First Trust, the money management firm behind the popular Internet-related fund, “FDN,” today launched two small-cap equities ETFs that use its AlphaDex indexing methodology—one focused on developed countries, the other on emerging markets.
The First Trust Developed Markets ex-US Small Cap AlphaDex Fund (NYSEArca: FDTS) and the First Trust Emerging Markets Small Cap AlphaDex Fund (NYSEArca: FEMS) will each have annual expense ratios of 0.80 percent.
The launch comes on the heels of seven new single-country funds that First Trust added to its lineup yesterday, which are also built around the company’s AlphaDex indexing strategy. First Trust said that together, the nine funds reflect the company’s view that international investing has delivered attractive returns in recent years, even if 2011 was an exception.
First Trust’s new small-cap funds will go head-to-head with a growing roster of small-cap-focused funds already being marketed by big-name ETF firms such as San Francisco-based iShares, low-cost provider Charles Schwab and State Street Global Advisors, the sponsor behind the SPDR funds.
Investors have increasingly embraced strategies that hone in on the small-cap equity segment for the higher-risk/higher-reward profile of those stocks, especially as way to gain access to developing markets. Small-cap equities are also generally thought to reflect domestic consumption, as opposed to larger companies, that are more directly linked to the global economy.
Small-cap ETFs focused on emerging markets are still relatively young, though they have begun to get traction, particularly since the global economic crisis began in earnest in 2008. Many see small-cap investments in emerging markets as a hedge against market disruptions in Europe and in the U.S.
For example, SSgA’s SPDR Emerging Markets Small Cap ETF (NYSEArca: EWX) now has gathered about $883.6 million since its 2008 launch, according to SSgA’s website. The iShares newcomer to the space, the iShares Emerging Markets Small Cap ETF (NYSEArca: EEMS), has gathered $38.0 million since it came to market five months ago, according to iShares’ website.
iShares also has a pair of funds that canvass the developed-world small-cap equity market. Those include the $1.2 billion iShares MSCI EAFE Small Cap ETF (NYSEArca: SCZ), which focuses on developed economies outside the United States. It also markets the much smaller iShares FTSE Developed Small Cap ex-North America ETF (NYSEArca: IFSM), which has gathered only $34.6 million since its 2007 launch, according to First Trust’s website.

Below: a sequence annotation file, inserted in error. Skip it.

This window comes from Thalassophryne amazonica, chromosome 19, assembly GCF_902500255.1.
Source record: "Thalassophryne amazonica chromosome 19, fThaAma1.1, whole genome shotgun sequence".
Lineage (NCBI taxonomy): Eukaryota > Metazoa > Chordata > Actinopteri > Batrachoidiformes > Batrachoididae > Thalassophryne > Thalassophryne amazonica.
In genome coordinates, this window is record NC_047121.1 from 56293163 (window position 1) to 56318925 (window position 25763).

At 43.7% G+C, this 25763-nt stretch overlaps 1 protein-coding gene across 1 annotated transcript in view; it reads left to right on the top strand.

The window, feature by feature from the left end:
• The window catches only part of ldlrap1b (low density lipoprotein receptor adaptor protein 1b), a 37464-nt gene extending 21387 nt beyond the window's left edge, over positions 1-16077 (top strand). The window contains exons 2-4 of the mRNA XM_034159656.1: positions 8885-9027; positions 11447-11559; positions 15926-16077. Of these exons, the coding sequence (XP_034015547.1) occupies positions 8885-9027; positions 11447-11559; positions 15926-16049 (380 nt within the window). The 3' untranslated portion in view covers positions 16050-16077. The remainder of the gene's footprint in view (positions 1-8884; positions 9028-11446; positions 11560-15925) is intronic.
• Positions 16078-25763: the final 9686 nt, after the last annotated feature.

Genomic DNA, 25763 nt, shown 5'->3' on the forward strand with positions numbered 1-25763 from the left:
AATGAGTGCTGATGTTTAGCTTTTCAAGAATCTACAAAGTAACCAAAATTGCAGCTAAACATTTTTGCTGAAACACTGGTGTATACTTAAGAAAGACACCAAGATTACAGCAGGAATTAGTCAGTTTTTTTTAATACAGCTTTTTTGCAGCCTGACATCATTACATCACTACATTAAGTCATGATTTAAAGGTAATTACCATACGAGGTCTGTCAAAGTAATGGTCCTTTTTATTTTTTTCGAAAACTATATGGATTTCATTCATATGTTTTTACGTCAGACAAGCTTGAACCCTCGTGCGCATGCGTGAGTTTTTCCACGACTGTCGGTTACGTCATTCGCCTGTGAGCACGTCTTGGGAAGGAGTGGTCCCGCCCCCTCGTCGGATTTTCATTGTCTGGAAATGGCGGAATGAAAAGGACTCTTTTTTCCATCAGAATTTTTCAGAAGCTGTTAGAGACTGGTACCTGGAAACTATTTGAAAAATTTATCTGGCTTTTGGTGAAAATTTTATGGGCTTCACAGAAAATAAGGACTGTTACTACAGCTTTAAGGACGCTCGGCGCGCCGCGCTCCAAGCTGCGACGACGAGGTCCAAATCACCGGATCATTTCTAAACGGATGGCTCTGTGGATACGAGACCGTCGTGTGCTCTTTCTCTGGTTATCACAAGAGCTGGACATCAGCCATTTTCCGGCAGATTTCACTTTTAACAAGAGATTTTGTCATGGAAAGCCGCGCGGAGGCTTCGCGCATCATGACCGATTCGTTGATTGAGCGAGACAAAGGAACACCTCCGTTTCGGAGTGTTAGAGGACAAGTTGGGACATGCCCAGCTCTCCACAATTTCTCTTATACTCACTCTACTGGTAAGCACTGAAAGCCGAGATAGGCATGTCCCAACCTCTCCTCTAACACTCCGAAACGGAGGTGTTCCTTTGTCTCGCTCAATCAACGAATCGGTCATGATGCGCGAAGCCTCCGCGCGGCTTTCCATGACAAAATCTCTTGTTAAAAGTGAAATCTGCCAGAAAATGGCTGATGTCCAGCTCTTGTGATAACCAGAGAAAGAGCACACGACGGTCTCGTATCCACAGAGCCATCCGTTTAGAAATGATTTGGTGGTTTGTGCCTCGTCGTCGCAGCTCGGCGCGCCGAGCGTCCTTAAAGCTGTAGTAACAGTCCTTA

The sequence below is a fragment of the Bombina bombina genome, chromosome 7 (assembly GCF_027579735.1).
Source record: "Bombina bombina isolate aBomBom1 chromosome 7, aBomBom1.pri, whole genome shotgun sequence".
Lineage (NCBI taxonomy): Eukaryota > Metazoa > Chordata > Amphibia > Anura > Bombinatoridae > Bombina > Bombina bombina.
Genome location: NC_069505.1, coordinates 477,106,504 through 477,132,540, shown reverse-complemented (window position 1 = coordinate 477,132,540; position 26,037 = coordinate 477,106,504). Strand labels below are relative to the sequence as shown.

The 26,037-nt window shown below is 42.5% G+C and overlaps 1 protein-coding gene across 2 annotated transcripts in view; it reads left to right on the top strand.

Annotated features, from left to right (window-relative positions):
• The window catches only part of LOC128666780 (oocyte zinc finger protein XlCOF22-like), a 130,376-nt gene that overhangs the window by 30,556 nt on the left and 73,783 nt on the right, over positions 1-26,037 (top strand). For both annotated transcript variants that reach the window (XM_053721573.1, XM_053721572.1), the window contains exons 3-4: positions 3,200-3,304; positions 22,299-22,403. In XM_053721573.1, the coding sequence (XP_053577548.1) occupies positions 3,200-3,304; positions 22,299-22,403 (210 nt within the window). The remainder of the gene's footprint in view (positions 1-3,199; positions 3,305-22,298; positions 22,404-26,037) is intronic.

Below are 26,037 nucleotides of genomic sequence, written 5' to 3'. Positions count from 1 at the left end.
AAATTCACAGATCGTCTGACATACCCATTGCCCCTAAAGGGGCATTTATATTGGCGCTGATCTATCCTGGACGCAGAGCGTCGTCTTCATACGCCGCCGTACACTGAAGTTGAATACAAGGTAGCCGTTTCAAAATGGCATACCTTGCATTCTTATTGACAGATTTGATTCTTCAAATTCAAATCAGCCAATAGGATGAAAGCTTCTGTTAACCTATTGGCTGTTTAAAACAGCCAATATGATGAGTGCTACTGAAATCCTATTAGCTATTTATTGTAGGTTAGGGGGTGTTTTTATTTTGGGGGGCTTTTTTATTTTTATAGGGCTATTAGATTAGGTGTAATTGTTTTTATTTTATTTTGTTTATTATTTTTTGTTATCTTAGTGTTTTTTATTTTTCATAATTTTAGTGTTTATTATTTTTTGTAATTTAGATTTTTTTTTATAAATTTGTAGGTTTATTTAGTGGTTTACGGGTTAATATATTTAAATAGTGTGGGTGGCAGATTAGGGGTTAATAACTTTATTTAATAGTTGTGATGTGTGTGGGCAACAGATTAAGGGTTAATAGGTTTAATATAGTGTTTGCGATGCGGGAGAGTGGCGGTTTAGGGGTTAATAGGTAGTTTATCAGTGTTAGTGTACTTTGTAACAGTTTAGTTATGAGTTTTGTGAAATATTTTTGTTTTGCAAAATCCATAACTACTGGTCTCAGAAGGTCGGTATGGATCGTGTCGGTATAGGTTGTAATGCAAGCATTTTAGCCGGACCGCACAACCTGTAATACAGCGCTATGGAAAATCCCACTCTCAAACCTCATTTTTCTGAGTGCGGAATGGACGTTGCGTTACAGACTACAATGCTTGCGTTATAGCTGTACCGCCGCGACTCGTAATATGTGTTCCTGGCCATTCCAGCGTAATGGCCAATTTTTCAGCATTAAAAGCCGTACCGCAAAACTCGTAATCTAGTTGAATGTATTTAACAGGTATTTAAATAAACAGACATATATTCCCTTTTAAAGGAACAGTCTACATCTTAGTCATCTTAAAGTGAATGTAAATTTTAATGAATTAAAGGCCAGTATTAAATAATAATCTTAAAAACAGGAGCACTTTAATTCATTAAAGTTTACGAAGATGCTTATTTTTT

Another competing fund in the space is the two-year-old Schwab International Small-Cap Equity ETF (NYSEArca: SCHC), which has attracted nearly $148.3 million since its inception, according to Schwab’s website.
But First Trust’s planned funds add a quasi-active wrinkle to the otherwise-purely beta competing funds.
First Trust’s AlphaDex quantitative indexing methodology seeks to generate extra return relative to traditional pure-beta market-capitalization-weighted indexes by employing an active security selection process. The company first rolled out its AlphaDex methodology in 2007.
As opposed to cap-weighted indexes that reflect the prices that investors are willing to pay for a company based upon available information, AlphaDex indexes utilize fundamentals-based indexes that look at measures such as price to book value, price to cash flow, price to sales and return on assets to determine how much weight a company should represent in an index.
First Trust already offers more than 30 AlphaDex ETFs tapping into everything from country-specific portfolios, to sector, to size and style methodologies, including the U.S.-focused First Trust Small Cap Core ETF ( NYSEArca: FYX), which has gathered $162.7 million since it came to market in May 2007, according to First Trust’s website.
Apart from its AlphaDex funds, the company is also known for its niche ETF strategies, notably its $480 million First Trust Dow Jones Internet ETF (NYSEArca: FDN).
It's easy to be blinded by headline numbers. The rally in biotech isn't so simple.
A low-volatility emerging markets ETF outpaces its plain-vanilla counterpart as it marks its three-year anniversary.
It may have been inadvertent, but the SEC’s ruling to block nontransparent active ETFs is a real plus for investors.
Knowing what ‘yield’ even means is a crucial requirement for ETF investors.